What are we all doing to make sure our students sweat in math class?

In return, I shared one of my new favorite ways to collect fun data: the website how-old.net. How well does it predict your age? What if you smile? What it I wear a hat? You will be toying with this and your friends at your next gathering.

**SIMULATION-BASED INFERENCE – **This has become a hot topic in the stats world – I have come to use the StatKey site more often in my classes to have students simulate distributions – and was eager to learn how to leverage simulations with traditional hypothesis testing methods. Robin Lock and Kari Lock Morgan shared examples where simulations allowed us to compute simulation distributions, but then move those results into traditional distributions and test statistics. My AP classes have generally been “successful” in that my AP passing rate is quite good, so it becomes tricky to want to ditch old methods. But the experiences and communication gained from simulation methods are too rich to be ignored. Infusing my classroom with more simulation-based inference could dominate much of my planning for next year.

**CONNECTING** – Connection was the theme of the conference, and a part of all of the talks. I strengthed bonds with old friends (many of whom I will see in 2 weeks for the AP Stats reading), and appreciate the many new folks I met for the first time. Doug Tyson’s silly selfie challenge gave me the courage to say hello to many people I wouldn’t normally have approched. And though Doug won the challenge with a late-Friday “get” of Jessica Utts, the new AP Stats Cheif Reader – which I came so close to photo-bombing, I’ll take my photos with Allan Rossman and Roxy Peck as a well-deserved second-place.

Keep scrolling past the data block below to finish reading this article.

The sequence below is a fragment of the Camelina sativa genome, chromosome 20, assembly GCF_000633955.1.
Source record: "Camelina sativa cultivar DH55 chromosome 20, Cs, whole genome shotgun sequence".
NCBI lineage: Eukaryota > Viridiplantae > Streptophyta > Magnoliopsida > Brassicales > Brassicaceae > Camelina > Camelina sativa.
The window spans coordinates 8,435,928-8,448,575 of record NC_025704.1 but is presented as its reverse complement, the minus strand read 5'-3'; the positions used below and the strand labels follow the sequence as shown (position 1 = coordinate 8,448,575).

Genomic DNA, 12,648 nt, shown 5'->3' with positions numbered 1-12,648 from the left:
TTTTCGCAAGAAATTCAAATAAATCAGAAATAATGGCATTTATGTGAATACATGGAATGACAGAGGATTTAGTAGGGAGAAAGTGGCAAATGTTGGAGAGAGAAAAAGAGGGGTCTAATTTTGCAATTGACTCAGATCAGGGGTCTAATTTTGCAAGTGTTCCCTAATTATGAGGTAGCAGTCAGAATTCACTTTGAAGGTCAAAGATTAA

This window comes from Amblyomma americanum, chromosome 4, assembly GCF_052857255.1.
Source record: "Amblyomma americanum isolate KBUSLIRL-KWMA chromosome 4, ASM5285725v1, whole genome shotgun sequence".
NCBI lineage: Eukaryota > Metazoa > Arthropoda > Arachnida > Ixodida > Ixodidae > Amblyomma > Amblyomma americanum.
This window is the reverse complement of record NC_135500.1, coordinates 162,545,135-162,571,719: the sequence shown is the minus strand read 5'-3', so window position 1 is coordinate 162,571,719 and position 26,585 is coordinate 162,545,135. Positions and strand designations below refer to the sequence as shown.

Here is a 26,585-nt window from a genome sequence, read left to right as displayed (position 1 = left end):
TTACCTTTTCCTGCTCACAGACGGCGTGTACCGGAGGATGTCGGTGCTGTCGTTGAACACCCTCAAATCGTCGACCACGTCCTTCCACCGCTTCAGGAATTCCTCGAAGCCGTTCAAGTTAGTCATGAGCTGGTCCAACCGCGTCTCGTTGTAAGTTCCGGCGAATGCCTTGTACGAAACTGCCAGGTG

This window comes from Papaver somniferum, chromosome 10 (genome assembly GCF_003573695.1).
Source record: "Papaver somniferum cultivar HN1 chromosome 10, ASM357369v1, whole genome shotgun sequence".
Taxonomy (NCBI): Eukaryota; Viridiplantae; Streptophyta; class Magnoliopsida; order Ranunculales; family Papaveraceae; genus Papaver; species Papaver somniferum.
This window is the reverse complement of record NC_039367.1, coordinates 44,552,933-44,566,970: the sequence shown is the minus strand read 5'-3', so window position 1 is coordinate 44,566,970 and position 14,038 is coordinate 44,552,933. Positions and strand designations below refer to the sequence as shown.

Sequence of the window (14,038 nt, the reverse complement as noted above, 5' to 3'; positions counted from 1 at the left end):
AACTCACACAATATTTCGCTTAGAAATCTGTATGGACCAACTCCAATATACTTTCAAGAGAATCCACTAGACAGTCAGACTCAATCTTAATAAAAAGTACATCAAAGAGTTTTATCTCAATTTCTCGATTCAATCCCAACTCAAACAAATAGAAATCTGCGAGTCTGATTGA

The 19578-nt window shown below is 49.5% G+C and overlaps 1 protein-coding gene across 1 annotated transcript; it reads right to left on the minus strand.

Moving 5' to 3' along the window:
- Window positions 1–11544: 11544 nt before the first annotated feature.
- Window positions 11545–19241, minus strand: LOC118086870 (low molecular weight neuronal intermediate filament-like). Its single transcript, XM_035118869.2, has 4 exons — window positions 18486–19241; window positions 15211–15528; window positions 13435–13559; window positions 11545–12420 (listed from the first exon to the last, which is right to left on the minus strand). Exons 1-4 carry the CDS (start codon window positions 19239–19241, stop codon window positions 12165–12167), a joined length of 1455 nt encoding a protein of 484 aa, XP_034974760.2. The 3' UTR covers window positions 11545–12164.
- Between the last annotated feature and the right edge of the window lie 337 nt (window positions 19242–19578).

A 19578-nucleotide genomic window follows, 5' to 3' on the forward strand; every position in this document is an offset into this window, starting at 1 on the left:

**DISCONNECTING** – The saturday lunch-time talk by Michael Posner of Villanova University inspired the group by sharing the many connections he has made with the Stats community over his career. Michael often shares at our local PASTA (Philly-Area Stats Teachers Association) meetings, and I appreciate his desire to connect with high school teachers.

While explaining the power of connections he has made, Michael also challenged the group to disconnect, and reflect upon their teaching. In particular, are we using our Stats expertise to clearly measure the efficacy of our teaching methods? And while sharing ideas at conferences can be energizing, how do we personalize what we have gathered to work for our classroom? Such great themes to consider at the close of a conference.

**AFFIRMATION AND REFLECTION** – When I first started teaching AP Stats, I was cautioned that stats teachers are often the lonliest people in their departments. Walk into a high school math planning room, bring up methods for solving quadratic functions, and you may soon have a full group conversation. But try to start a discussion of two-sample t-tests? Crickets…. This conference was attended by about 450 passionate stats people, with only about 10% being high school folks. But the college crowd could not have been nicer or more accomodating in wanting to share their ideas. The entire experience left me energized that I am headed in (mostly) the right direction in what I do to encourage stats study, and with plenty of resources and connections for improving my practice. Looking forward to USCOTS 2017!